The last time I had to write any essays was for entrance into the Army Staff College in 1978, with papers on International Relations and War Studies. A great tip was to liberally drop appropriate quotes into the essays, hopefully giving an impression of being well read; like ‘Jaw! Jaw! Not War! War!’ (Note 1). Little did they know!
Not sure about you but I would hazard a guess that occasionally you come across some words, some comment, some observation, my grandparents would have used the French expression ‘bon mot’, that stops you in your tracks; you think “That’s so nice! That’s wonderfully apt! How beautifully expressed! Etcetera.” I certainly do and am often so moved to jot down those words in my Notes app on my iPhone. (Note 2) This postcard covers some of these, attributed where possible but if not I acknowledge that I did not write them!
One of the most amusing autobiographies I’ve read was the late Clive James’ ‘Unreliable Memories’ (1980). Of his writing, Australian James (1939-2019) wrote: “All I do is turn a phrase until it catches the light.” All of us who want to turn our thoughts into words look for that, I guess, wanting them to ‘catch the light’!
Philosophical individuals have written much the future:
“The future is just mere speculation. Now is the time to live tomorrow’s memories.” Like ‘live today as if your last’, but who does that, even if you acknowledge the wisdom of the direction? Then this little encapsulation: “Yesterday is history; tomorrow is mystery.” The rhyme of history and mystery is cute although it still comes back to living in the present. Try Yoga meditation if you want to learn how to be in the present. There is also a reminder that history can teach us a great deal; today we are forgetting how important is the study of history, of events and societies’ reaction to them.
“Memory is an unreliable friend.” It’s been described in many ways, this storage of our experiences, our data bank, no more so that over the last year or so when individuals have tried to redefine the word ‘truth’! Then I read ‘The Spaces In Between’, an autobiographical account of the early life of Caroline Jones, a yoga enthusiast and good friend. She writes about one’s ability to recall experiences: “….. I don’t want to hurt anyone’s feelings – and who is to say that my version is true anyway? Who is entitled to say what is true in any family’s history? It is all shades of grey, interpretations and misinterpretations: something that passes one person by might be the thing that tips another onto a different journey; and all, in the end, coloured by imagination and weakened by unreliable memory.” Exactly: so simply put.
There’s this Chinese Proverb: “I hear and forget; I see and I remember; I do and I understand.” So ‘doing’ something gives one greater insight than simply observing or hearing? So better to play the piano than listen to someone else’s efforts, or enjoy looking at a painting rather than painting? Food for thought! (Er? Cooking rather than eating?)
I enjoy reading the wisdom of the Zen philosophers, especially the stories of the Muddy Road and the tale of the Cup of Tea. In the latter Nan-in, a Japanese master during the Meiji era (1868 – 1912), received a university professor who came to enquire about Zen. Nan-in served tea. He poured his visitor’s cup full and then kept on pouring. The professor watched the overflow until he no longer could restrain himself. “It is overfull. No more will go in!” “Like this cup,” Nan-in said, “you are full of your own opinions and speculations. How can I show you Zen unless you first empty your cup?” Both stories illustrate how we get obsessed with our own ego.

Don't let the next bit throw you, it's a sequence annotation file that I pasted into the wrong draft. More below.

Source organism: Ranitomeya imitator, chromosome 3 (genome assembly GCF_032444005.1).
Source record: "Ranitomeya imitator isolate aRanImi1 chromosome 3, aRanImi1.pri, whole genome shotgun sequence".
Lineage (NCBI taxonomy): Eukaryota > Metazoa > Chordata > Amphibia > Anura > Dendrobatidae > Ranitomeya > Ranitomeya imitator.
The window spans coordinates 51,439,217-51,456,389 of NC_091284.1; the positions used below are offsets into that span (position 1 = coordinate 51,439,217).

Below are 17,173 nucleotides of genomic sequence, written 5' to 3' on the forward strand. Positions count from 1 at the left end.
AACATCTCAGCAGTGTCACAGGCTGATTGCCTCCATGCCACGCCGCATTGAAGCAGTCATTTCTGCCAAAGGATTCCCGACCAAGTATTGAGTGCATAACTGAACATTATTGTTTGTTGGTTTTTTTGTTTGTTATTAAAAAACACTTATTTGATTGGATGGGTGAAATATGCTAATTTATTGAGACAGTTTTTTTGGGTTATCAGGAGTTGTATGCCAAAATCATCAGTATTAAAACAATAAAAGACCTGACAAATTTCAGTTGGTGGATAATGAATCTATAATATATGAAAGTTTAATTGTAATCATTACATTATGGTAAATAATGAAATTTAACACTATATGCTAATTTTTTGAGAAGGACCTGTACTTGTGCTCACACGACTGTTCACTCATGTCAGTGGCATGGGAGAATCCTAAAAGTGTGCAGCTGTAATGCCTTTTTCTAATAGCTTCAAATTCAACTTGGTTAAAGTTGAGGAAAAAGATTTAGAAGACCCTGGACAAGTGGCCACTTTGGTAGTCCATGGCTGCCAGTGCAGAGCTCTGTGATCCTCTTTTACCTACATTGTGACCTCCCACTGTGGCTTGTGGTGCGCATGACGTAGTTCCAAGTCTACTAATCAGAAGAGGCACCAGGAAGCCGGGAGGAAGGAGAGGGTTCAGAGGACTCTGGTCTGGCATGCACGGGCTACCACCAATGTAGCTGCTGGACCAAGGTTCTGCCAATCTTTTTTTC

I often find that a phrase in a foreign language sounds more romantic than if read in English. Dante Alighieri (1265 – 1321) was a Florentine writer, poet and philosopher best remembered for his ‘The Divine Comedy’, a journey through the souls of Hell, Purgatory and Paradise. I recently read a quote from his Paradiso: “L’amor che move il sole e l’altre stele.’. Although lovely, I don’t think the English translation has that same magic: ‘The love that moves the sun and other stars.’ One of his more popular quotes is “Remember tonight for it’s the beginning of forever.”
There are a great many quotes made by people at the end of their time on earth. One I read the other day stays with me: “We loved this earth but could not stay!” Then there is the story how Harold McMillan, Prime Minister of the UK from 1957-1963, sat in his chair with his evening whisky, finished the glass and murmured: “I think I will go to sleep now!” ….. and died. He was 92.
The Academy of St Martin’s in The Field Chamber Orchestra
The late Sir Neville Marriner was the founder and conductor of the Academy of St Martin’s in The Field orchestra in London. One day, irritated during rehearsals by the piercing sounds of a pneumatic drill being used in the road outside the church, he stormed out to confront the chap. “Are you interested in sex and travel?” “Of course!” said the man. “Well, fuck off then!” The music theme reminds me of Sir Graham Vick’s comment: “You do not need to be educated to be touched, to be moved by opera.” Which piece of opera touches you, gets inside your emotions?
“Science takes things apart to see how they work. Religion puts thing together to see what they mean.” Jonathan Sacks was notably the Chief Rabbi from 1991 to 2013. Ennobled, Baron Sacks was also a philosopher, peer and very much a public figure.
I really hope you enjoyed some of these? There will be more – to be continued ……….
Richard 10th September 2021
PS In PC 245 ‘Tagus and Cascais’ I mentioned the Niagara River. Coincidentally this popped up in Facebook this week, a rare photograph of the dry falls in 1969.
Note 1 Attributed to Sir Winston Churchill
Note 2 If you read books on a Kindle or some electronic device you can see which passages others have found profound/interesting/apt/funny/poignant.